Claude Berreckman—an attorney and life-long resident of Cozad, Nebraska—is a steadfast volunteer for his local food pantry and financially supports Food Bank for the Heartland. But until recently, he had no idea these two nonprofits—nearly 250 miles apart—worked together.
“My first involvement with the Food Bank came from making monetary gifts early in the pandemic. My wife and I knew food insecurity was a tremendous issue and we wanted to help. Shortly after, I started volunteering at the Cozad Haymaker Grand Generation Center to hand out food. At the time, I had no idea where the food was coming from or that the Food Bank was even involved.”
Claude says after witnessing the need first-hand, he wanted to do more. He went to the pantry’s Executive Director to help assist with food costs. He learned the Cozad pantry doesn’t purchase the food—it comes from Food Bank for the Heartland and other providers.
“Then it really hit me. Not only is the Food Bank making a difference in Omaha—they’re helping across the Heartland—including Cozad in rural Nebraska. That’s when I increased my gifts and started making stock donations.”
Food Bank for the Heartland stretches those donations to purchase and distribute nutritious food across Nebraska and western Iowa, and Claude feels compelled to keep helping his community.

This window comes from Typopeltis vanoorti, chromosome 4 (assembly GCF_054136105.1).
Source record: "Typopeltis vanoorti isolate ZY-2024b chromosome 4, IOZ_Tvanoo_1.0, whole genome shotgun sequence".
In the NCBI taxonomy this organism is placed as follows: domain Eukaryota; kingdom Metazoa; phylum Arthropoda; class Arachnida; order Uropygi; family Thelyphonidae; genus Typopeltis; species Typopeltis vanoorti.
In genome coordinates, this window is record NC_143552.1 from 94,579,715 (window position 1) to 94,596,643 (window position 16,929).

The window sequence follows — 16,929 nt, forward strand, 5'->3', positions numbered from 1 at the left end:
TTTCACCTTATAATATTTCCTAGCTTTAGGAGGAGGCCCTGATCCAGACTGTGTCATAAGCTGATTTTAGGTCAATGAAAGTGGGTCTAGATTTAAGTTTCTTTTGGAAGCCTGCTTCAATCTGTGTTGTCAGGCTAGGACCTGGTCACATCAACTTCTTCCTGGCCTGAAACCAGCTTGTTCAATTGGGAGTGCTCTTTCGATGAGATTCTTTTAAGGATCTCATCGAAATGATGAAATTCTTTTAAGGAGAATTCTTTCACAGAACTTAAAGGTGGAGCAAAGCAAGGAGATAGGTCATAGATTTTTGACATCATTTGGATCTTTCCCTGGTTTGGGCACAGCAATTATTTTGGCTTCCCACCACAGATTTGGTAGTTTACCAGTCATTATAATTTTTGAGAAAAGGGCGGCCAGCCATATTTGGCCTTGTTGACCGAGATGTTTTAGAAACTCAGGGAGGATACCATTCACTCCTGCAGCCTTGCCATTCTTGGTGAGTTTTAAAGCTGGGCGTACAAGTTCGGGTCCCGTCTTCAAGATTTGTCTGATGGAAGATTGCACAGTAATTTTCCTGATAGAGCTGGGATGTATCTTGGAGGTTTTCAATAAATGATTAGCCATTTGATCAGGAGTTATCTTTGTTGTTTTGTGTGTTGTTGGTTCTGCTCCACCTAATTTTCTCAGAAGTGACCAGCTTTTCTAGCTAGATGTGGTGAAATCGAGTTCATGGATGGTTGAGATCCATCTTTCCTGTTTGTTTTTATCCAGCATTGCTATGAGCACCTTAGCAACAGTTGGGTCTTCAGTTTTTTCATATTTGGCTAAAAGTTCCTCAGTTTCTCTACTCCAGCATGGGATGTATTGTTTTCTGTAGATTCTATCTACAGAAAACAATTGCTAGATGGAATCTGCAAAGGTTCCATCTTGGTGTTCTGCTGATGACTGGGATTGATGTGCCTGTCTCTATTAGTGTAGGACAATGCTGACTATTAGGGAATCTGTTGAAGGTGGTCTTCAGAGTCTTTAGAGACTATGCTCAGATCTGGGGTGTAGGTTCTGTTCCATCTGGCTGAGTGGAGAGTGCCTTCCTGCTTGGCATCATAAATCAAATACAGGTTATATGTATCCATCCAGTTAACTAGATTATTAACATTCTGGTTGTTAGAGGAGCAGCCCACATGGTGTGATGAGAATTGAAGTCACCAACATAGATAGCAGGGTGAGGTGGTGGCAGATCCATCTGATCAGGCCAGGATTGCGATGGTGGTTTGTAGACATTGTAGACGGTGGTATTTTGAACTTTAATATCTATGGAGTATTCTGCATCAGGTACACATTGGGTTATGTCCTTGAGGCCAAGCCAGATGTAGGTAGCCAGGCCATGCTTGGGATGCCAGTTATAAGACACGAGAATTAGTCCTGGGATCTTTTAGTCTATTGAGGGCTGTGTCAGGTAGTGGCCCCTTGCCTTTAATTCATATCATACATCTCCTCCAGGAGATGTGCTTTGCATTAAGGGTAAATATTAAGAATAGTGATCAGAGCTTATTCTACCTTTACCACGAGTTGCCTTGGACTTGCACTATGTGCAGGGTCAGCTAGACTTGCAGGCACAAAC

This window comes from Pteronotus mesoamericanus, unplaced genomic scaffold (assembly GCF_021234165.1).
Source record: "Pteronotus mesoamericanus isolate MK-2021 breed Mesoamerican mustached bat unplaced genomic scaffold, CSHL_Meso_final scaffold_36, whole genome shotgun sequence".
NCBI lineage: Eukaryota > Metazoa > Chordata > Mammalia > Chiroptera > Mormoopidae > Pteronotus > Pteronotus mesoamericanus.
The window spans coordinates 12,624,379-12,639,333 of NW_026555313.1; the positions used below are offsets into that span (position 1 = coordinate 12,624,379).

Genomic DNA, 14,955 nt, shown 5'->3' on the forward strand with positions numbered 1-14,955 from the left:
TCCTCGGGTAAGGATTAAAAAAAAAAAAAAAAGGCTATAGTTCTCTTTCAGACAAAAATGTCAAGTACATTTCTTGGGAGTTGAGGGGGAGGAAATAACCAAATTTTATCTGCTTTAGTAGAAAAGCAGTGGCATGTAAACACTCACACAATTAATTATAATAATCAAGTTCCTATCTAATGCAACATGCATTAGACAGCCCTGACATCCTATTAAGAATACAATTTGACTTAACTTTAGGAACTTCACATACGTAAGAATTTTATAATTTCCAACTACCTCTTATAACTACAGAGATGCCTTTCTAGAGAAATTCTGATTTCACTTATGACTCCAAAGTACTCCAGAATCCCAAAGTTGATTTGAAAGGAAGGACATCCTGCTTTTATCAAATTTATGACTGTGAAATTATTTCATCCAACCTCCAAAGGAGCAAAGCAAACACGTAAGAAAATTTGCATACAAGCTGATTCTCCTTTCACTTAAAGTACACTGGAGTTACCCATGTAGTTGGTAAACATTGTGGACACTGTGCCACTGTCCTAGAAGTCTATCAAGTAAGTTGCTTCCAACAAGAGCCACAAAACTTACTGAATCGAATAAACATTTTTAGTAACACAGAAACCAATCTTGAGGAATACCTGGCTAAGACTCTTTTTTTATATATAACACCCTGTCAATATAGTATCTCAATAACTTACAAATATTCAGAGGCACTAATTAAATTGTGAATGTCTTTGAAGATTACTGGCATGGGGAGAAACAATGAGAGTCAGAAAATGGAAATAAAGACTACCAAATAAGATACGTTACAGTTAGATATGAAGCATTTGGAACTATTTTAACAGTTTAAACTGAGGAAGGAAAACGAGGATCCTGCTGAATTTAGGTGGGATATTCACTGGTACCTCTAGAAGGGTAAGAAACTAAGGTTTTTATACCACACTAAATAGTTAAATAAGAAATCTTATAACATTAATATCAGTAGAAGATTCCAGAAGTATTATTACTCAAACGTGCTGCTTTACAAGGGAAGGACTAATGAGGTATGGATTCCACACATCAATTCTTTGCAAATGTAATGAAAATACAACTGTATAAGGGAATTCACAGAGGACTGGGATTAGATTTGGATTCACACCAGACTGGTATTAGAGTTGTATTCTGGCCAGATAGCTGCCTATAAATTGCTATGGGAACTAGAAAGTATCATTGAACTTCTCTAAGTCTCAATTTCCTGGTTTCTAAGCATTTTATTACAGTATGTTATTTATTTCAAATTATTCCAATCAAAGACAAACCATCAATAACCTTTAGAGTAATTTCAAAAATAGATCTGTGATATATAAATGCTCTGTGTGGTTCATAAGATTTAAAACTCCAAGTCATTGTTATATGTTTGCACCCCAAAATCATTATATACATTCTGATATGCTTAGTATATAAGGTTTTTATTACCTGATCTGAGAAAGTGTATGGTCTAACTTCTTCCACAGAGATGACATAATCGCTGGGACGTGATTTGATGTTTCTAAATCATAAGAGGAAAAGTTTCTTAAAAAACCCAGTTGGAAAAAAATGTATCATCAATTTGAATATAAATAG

“To me, it’s just a matter of paying it forward. I have people in my family who have put me in the position I’m in, and I can’t pay them back—they’re gone. That’s why I’m paying it forward to those who need it most.”
Claude loves working at the pantry each month. Not only does it allow him to see new and old friends, it’s an opportunity to spread kindness in a world that so desperately needs it.
“It’s important for me to be a good role model to people, so we can all help each other. You don’t just walk into this world knowing how to be kind. I learned it from those who raised me—parents, grandparents, neighbors, teachers. And I want to teach that kindness to others.”
While many around Cozad are grateful for Claude and his kindness, he says the feeling is mutual, “I am so grateful for this community and the people here. I owe a lot to Cozad and I’m going to keep doing this as long as I can.”